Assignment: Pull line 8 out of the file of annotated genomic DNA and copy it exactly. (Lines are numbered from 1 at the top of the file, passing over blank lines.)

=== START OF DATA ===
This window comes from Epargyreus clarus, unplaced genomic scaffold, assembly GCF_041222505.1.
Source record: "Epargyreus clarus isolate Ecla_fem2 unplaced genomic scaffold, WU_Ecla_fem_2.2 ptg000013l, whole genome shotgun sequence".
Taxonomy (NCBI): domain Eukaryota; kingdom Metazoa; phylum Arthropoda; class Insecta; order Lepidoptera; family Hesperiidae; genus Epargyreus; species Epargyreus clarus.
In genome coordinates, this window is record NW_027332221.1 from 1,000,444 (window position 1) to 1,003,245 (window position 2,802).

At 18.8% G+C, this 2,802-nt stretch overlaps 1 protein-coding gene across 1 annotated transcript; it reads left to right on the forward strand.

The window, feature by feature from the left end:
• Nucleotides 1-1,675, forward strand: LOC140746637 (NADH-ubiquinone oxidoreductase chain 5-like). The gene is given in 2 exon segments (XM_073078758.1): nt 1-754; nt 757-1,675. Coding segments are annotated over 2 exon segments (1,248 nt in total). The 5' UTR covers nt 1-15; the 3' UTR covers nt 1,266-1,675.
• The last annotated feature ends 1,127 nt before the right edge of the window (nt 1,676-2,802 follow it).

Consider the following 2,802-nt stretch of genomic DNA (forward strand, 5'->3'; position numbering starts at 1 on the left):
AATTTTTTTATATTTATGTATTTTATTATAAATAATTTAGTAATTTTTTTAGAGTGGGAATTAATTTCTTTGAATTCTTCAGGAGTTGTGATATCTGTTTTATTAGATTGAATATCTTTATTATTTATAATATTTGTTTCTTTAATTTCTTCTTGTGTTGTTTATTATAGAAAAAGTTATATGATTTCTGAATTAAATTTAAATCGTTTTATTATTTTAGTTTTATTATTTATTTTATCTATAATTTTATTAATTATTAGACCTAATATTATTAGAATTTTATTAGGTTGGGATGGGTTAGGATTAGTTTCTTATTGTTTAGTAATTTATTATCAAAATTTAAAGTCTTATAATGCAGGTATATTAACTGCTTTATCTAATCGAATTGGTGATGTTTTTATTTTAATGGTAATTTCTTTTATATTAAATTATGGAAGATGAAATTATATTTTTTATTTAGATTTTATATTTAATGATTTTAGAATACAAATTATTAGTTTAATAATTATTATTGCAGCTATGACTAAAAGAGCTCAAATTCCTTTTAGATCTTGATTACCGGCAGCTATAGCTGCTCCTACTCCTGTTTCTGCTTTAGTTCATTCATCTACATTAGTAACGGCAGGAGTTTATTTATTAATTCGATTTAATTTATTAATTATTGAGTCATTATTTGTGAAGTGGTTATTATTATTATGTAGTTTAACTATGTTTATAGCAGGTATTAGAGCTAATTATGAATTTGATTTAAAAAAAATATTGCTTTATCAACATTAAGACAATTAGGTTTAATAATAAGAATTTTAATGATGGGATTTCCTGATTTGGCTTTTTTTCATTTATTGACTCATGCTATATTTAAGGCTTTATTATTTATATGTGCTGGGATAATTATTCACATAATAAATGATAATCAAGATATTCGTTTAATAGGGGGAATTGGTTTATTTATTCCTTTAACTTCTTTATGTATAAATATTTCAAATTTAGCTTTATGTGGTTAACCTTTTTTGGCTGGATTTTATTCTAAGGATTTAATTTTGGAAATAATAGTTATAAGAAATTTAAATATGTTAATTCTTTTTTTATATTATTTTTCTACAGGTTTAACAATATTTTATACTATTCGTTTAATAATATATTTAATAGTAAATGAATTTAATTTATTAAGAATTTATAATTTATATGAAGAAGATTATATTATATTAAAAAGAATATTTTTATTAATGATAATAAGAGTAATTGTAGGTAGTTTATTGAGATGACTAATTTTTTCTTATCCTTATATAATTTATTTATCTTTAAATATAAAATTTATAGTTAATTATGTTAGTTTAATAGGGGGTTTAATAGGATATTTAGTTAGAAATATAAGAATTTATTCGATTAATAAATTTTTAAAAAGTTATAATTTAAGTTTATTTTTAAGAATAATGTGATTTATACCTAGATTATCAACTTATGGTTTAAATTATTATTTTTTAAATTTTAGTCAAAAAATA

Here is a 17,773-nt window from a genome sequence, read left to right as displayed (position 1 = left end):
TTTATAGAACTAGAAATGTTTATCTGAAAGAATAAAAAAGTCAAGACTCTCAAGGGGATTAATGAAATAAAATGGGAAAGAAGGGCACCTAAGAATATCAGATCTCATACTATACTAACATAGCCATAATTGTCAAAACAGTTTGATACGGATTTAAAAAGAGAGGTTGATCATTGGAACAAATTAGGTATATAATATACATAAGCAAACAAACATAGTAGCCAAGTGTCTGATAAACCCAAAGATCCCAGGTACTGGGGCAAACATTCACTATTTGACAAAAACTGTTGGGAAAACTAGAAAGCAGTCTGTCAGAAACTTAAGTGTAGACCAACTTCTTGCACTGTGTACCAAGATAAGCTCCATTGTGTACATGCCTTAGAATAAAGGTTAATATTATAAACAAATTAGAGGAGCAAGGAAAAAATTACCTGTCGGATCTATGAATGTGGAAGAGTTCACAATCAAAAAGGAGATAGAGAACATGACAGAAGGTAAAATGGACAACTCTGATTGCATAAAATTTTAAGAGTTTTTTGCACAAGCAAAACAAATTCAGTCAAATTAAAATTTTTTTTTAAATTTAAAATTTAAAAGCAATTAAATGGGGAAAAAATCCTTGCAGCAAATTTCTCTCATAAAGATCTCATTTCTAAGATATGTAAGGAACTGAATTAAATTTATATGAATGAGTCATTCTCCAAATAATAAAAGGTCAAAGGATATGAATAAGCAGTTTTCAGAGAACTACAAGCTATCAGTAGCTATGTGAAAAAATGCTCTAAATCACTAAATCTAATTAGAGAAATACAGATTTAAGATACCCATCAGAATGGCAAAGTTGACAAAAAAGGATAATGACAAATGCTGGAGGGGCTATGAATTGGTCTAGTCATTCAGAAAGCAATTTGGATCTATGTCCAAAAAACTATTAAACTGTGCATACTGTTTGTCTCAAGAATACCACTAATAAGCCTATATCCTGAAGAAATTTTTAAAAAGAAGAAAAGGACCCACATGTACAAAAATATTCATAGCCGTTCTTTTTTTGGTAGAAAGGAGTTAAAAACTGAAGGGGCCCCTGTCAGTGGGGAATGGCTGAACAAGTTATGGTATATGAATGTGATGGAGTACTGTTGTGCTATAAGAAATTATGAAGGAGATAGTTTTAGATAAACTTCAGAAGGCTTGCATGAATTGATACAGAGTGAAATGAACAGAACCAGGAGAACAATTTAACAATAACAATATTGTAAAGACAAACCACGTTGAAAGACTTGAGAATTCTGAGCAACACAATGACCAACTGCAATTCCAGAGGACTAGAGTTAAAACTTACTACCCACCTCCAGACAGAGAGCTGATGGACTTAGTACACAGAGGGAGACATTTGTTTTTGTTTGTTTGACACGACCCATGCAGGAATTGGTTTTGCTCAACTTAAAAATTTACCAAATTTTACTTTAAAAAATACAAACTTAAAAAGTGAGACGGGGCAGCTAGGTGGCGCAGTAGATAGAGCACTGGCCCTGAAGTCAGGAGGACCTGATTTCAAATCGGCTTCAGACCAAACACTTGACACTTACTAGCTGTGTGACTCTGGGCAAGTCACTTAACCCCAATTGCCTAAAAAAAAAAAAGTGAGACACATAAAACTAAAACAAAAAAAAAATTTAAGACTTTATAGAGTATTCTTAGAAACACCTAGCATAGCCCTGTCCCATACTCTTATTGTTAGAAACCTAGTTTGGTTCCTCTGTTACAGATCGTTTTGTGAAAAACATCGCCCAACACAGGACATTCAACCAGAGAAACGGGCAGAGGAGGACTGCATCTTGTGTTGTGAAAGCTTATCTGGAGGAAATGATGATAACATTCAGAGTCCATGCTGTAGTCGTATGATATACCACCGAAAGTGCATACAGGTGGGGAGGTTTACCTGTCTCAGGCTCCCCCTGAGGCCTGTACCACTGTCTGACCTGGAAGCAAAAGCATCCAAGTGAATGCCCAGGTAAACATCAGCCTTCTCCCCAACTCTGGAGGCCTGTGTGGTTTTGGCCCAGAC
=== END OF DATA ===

• The last annotated feature ends 1,127 nt before the right edge of the window (nt 1,676-2,802 follow it).